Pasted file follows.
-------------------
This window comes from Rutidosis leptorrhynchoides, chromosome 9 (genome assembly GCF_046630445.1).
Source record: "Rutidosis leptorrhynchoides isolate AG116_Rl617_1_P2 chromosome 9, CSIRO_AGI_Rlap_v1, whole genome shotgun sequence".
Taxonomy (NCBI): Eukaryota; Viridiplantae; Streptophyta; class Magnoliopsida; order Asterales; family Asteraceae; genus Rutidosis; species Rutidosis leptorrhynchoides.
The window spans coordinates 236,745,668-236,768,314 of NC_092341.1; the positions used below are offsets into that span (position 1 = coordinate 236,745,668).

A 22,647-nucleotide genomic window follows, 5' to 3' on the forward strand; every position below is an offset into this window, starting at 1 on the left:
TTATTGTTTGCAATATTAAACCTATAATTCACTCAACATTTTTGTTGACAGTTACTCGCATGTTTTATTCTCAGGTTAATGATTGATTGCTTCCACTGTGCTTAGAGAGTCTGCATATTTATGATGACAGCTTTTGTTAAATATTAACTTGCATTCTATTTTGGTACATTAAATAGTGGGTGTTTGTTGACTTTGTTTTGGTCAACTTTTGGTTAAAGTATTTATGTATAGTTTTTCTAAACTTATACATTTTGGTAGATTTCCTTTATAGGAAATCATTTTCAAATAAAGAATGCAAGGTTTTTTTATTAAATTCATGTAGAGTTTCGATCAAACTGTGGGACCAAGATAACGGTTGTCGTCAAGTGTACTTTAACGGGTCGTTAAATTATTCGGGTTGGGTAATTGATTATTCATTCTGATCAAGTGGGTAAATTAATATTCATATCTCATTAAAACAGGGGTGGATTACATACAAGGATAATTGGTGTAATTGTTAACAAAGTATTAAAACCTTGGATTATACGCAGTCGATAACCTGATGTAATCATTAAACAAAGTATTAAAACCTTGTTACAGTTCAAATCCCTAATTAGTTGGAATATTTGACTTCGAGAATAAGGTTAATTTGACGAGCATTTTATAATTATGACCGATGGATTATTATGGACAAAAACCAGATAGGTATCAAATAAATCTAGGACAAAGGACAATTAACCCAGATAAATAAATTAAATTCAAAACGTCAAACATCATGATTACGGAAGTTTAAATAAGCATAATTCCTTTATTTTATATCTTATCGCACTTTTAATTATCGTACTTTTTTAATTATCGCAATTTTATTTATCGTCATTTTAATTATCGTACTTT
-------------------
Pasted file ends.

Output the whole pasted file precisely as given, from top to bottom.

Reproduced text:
This window comes from Rutidosis leptorrhynchoides, chromosome 9 (genome assembly GCF_046630445.1).
Source record: "Rutidosis leptorrhynchoides isolate AG116_Rl617_1_P2 chromosome 9, CSIRO_AGI_Rlap_v1, whole genome shotgun sequence".
Taxonomy (NCBI): Eukaryota; Viridiplantae; Streptophyta; class Magnoliopsida; order Asterales; family Asteraceae; genus Rutidosis; species Rutidosis leptorrhynchoides.
The window spans coordinates 236,745,668-236,768,314 of NC_092341.1; the positions used below are offsets into that span (position 1 = coordinate 236,745,668).

A 22,647-nucleotide genomic window follows, 5' to 3' on the forward strand; every position below is an offset into this window, starting at 1 on the left:
TTATTGTTTGCAATATTAAACCTATAATTCACTCAACATTTTTGTTGACAGTTACTCGCATGTTTTATTCTCAGGTTAATGATTGATTGCTTCCACTGTGCTTAGAGAGTCTGCATATTTATGATGACAGCTTTTGTTAAATATTAACTTGCATTCTATTTTGGTACATTAAATAGTGGGTGTTTGTTGACTTTGTTTTGGTCAACTTTTGGTTAAAGTATTTATGTATAGTTTTTCTAAACTTATACATTTTGGTAGATTTCCTTTATAGGAAATCATTTTCAAATAAAGAATGCAAGGTTTTTTTATTAAATTCATGTAGAGTTTCGATCAAACTGTGGGACCAAGATAACGGTTGTCGTCAAGTGTACTTTAACGGGTCGTTAAATTATTCGGGTTGGGTAATTGATTATTCATTCTGATCAAGTGGGTAAATTAATATTCATATCTCATTAAAACAGGGGTGGATTACATACAAGGATAATTGGTGTAATTGTTAACAAAGTATTAAAACCTTGGATTATACGCAGTCGATAACCTGATGTAATCATTAAACAAAGTATTAAAACCTTGTTACAGTTCAAATCCCTAATTAGTTGGAATATTTGACTTCGAGAATAAGGTTAATTTGACGAGCATTTTATAATTATGACCGATGGATTATTATGGACAAAAACCAGATAGGTATCAAATAAATCTAGGACAAAGGACAATTAACCCAGATAAATAAATTAAATTCAAAACGTCAAACATCATGATTACGGAAGTTTAAATAAGCATAATTCCTTTATTTTATATCTTATCGCACTTTTAATTATCGTACTTTTTTAATTATCGCAATTTTATTTATCGTCATTTTAATTATCGTACTTT